Travel shaming isn’t fun, and while it might seem justified at times, there’s a far better way to start a discussion.
Travel shaming has become as associated with the pandemic as wearing a mask is with staying healthy, which isn’t shocking given the circumstances.
Not only is everybody looking for someone to blame, but many who are traveling feel they have every right to do so. There is a distinction between travel shaming motivated by one’s own disappointment and rage and travel shaming motivated by an individual or group’s disregard for their own safety or the health of others. While neither choice is actually in a person’s best interests, experts have opinions on both, and travelers have their own ideas about what is right and what is wrong.
There are also those who have no option but to travel or, whether they do have a choice, travel for valid reasons such as a better quality of life or for reasons other than a holiday. In the face of a disease outbreak that has already devastated the globe, judging people is the last thing anyone can do, and that is just what people are thinking about the phenomenon known as ‘travel shaming.’
There Is A Correct – And An Erroneous – Way To Have A Conversation With Someone
As shown in a USA Today interview with Sue Scheff, there is a way to have a free, truthful conversation with those with whom we disagree. It’s preferable, according to Scheff, to phrase any possible criticism as more of an open debate and a suggestion than as real criticism. It’s preferable to say “you’d better go there” rather than “you shouldn’t go there” or “are you aware of the risks.” That sounds fantastic; do you mind if I give you some safety advice?’ or ‘It’s good to have some downtime, but what safety precautions should you take?’ Please be mindful of how you say it; Otherwise, rather than contributing to a debate, the conversation will end after the first point. It’s also better to do this outside of a public forum – rather than starting a conversation in a place where anyone can join in, it’s safer to email or call a person to talk one-on-one.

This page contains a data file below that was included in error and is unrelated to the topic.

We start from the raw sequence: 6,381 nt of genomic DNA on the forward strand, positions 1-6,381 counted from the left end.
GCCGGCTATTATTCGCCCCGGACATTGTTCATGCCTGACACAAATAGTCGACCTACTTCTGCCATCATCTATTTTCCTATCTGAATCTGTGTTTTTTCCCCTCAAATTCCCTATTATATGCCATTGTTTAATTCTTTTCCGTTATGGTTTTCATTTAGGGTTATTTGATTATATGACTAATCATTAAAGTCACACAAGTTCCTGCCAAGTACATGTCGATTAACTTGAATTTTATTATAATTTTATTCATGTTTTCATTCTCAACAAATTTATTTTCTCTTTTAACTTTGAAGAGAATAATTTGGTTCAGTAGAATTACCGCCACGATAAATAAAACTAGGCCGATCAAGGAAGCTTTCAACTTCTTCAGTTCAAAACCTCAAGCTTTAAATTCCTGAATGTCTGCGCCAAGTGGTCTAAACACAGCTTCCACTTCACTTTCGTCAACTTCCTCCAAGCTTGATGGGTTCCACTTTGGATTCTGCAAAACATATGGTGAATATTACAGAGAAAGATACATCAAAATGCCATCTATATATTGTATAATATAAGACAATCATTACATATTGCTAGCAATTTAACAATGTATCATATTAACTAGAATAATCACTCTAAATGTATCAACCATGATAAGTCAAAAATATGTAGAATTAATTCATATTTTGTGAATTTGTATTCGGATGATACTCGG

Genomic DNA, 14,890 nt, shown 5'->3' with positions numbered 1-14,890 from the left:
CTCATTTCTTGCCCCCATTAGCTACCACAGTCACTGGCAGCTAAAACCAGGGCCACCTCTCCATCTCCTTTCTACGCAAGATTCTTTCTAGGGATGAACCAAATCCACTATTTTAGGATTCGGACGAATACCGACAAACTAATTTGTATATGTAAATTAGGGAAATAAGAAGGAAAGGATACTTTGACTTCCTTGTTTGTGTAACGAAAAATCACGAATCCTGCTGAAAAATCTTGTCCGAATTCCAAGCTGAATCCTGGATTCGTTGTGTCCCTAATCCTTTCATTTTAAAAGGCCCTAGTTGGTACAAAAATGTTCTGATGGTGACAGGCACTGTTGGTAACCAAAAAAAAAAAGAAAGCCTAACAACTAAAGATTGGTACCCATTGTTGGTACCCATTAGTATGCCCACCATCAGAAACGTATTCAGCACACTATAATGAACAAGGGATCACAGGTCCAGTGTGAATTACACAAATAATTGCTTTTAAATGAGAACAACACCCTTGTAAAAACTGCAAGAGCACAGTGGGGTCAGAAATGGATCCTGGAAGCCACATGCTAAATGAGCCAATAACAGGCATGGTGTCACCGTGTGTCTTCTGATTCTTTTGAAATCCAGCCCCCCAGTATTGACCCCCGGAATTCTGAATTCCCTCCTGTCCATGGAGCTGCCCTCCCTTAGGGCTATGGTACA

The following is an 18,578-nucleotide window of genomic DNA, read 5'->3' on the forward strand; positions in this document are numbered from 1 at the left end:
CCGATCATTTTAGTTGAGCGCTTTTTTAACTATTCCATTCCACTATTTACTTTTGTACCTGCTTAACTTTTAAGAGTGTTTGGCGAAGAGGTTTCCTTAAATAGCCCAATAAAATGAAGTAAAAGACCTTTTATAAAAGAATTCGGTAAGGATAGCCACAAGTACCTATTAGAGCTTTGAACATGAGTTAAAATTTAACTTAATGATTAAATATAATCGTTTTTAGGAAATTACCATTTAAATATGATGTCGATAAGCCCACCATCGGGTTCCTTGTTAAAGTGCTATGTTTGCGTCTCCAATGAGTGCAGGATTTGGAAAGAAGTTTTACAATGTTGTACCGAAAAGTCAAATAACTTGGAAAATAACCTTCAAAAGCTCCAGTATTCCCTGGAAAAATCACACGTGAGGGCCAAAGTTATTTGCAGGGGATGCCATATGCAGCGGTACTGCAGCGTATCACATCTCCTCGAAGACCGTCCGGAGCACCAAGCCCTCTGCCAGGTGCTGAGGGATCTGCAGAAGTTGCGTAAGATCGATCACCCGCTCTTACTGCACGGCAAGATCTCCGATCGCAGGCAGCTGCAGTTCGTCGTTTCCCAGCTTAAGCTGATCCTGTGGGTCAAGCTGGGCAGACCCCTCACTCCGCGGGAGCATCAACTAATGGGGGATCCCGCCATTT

We frequently need to think beyond the box and put ourselves in someone else’s shoes.
Leaving one’s home and doing so safely is something that certain travelers give a lot of thought and attention to. It’s quick to become enraged when we see a picture or a message on social media, or receive a text with an unmasked photo; after all, we don’t know the circumstances surrounding the situation until we’re there. For all we know, a picture may have been taken outside after the surrounding area had already been searched for other people. Alternatively, the picture of a group of friends may have been taken after they had all been separated and checked – not that anyone is obligated to share the information unless they want to.
While it is a public health issue if people we know are seen in public and there is proof that they did not meet CDC guidelines, the most we can do is talk to them before jumping to conclusions. We’ll get to that in a minute if there’s definitive evidence they didn’t follow the rules.
We can only control ourselves and set an example when it comes down to it.
During the pandemic, several people traveled in search of work. Others had plans to move into new homes, be closer to their families, or fly for work – all of which may have been prevented, but would almost certainly have required a professional or personal sacrifice. As a result, no one has the right to judge a person’s location if they’re following the rules and taking the chance. If anyone isn’t following CDC guidelines and seems to be legitimately endangering others, the decision is theirs to make – Some states have developed phone numbers and contacts for reporting someone who is endangering the health of others. It could be legal to call the police department (non-emergency line) to report large crowds or groups that are clearly violating the law.
When it comes down to it, there’s only so much we can do. It feels as if the world is spinning out of control, and when that happens on a global scale, it’s understandable that many people want to assign blame or find ways to exert control over their environment – and social media has only encouraged us to view our surroundings as extending across state lines.